With a day to kill before the night train to Yerevan, I had a leisurely breakfast. Chatted to an English couple who apparently live 6 months of the year in Cyprus. Slight tinge of jealousy! They had taken the train from Kutaisi to Tbilisi the previous day and apparently it was pretty horrendous. So glad we made the decision to do the journey by taxi. I took my time packing up - with about ten hours to fill there was no point rushing about. I decided to take a taxi to the station as I couldn’t face lugging my case around. I have to admit it was not a good buy. Although sturdy, it is a heavy case even before anything is put in it. In countries with few lifts it is a bit of a nightmare. The driver at the hotel took me at a cost of 10 lari.

There is a left luggage place at the station costing 10 lari. I just wanted to dump my bag so that I could spend the rest of the day unencumbered. Going on the metro without a big case was a relief. The turnstiles are tricky to negotiate, the escalators seem endless and the trains are incredibly busy. On the plus side though, they only cost 0.50 lari however far you go.

I got the metro back into the centre and stopped off at Marjanishvili station to return to the Pharaoh cafe for a good cup of Turkish coffee. I decided to do a lot of walking to tire myself out as much as possible before the train journey. Now that I had a better idea of how different areas related to each other, I could avoid the dreadful roads that are impossible to cross. I hadn’t forgotten our experience when we had tried to get to the flea market when we first arrived. We had made the mistake of walking to the river whereas we should have walked down David Aghmashenebeli Avenue to the next bridge. This is the street with lots of cafes and the craft beer bar. There are also a few interesting craft shops. I got to the flea market also known as dry bridge market and had a bit of a wander round. There were some bags I liked but they were far too small for me.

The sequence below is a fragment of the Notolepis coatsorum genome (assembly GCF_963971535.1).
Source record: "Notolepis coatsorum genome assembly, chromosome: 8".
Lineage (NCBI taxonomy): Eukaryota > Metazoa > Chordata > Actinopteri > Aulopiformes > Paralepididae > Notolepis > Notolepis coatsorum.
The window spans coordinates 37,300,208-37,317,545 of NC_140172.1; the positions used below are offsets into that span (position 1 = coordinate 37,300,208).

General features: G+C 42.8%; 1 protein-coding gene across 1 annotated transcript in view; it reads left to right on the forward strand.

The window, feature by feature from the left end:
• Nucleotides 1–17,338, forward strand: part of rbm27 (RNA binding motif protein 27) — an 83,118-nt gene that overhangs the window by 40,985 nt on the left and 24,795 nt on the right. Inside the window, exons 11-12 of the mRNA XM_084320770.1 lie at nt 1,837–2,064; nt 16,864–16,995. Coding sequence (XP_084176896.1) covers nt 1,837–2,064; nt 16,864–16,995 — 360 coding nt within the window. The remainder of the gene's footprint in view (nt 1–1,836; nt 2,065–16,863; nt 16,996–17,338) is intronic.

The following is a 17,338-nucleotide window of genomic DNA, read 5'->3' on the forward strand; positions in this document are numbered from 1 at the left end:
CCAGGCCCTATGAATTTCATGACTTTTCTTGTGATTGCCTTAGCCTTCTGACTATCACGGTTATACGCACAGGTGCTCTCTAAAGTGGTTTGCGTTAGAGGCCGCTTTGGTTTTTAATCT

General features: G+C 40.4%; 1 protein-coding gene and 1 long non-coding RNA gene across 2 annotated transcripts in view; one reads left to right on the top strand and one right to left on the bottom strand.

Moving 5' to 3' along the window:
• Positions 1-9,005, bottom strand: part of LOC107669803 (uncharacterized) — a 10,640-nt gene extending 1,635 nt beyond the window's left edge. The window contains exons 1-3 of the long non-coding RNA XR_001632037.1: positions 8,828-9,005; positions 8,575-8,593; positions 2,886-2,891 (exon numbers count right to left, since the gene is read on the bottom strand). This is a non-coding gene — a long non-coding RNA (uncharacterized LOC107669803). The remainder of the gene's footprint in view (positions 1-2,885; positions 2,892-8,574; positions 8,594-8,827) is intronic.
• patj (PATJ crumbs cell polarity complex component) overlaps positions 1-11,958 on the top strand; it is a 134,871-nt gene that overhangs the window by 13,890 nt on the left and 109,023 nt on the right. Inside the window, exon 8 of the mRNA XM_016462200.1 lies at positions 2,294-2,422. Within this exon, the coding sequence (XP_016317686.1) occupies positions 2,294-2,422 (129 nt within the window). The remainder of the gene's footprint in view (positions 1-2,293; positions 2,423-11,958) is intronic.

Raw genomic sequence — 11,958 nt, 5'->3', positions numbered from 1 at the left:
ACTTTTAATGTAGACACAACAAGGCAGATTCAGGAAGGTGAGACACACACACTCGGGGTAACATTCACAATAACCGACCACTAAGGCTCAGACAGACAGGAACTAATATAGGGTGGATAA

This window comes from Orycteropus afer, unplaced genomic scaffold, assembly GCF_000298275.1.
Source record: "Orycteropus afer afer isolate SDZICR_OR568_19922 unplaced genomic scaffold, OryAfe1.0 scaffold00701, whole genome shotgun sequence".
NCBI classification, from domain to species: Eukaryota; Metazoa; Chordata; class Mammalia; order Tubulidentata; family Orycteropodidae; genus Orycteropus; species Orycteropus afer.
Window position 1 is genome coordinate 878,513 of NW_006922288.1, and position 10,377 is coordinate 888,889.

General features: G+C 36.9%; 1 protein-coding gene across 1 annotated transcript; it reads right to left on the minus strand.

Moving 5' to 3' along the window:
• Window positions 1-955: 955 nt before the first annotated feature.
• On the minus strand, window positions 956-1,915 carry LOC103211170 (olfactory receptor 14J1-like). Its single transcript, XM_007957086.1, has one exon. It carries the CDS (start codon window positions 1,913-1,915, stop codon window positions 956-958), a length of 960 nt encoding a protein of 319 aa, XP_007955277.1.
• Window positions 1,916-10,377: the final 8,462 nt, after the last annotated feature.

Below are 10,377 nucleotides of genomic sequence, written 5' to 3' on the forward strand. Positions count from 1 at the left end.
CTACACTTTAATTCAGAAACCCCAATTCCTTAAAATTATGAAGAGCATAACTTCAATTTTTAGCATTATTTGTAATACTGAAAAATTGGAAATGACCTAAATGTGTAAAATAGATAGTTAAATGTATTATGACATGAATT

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I rested at the nearby park close to the hotel that I’d just left. The parks in Tbilisi are well used. Lots of seating and plenty of shade. I decided to have lunch at Mama Terra again - the veggie cafe near the funicular. I had Pad Thai - quite nice but not as good as the ones that my sister makes from a Linda McCartney recipe. My next port of call was the old city as I wanted to visit the Armenian Cathedral and also wander around some of the backstreets. There are a lot of beautiful but crumbling buildings down the side roads but there is also a lot of restoration going on, too.

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I didn’t realise at the time but we had walked past the entrance to the Armenian cathedral on the walking tour. It’s on Samghebro Street that leads to the sulphur baths. I started to walk up a nearby steep street and realised that I was heading to the fortress and some great views of the city. I decided to drop down and sit in Rike Park for a while. The queue for the cable car was really long.

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My walk back took me past all the places in the old town that had now become so familiar. I popped into the Galleria to use their facilities - it’s good to locate where the free and clean toilets are located in any city! I had a final stroll up Rustaveli to have something to eat at the Iveria cafe close to the Radisson Blu. Had a tasty courgette soup and a rather unusual banana cake. The advice for travelling on the train was to take food and particularly water as there is nothing available on the train. I had already bought simit at a Turkish bakery so got fruit, crisps and a large bottle of water from a nearby supermarket. As it was now dark I decided that I might as well go to the station and hang around there, even though there were still a couple of hours to go.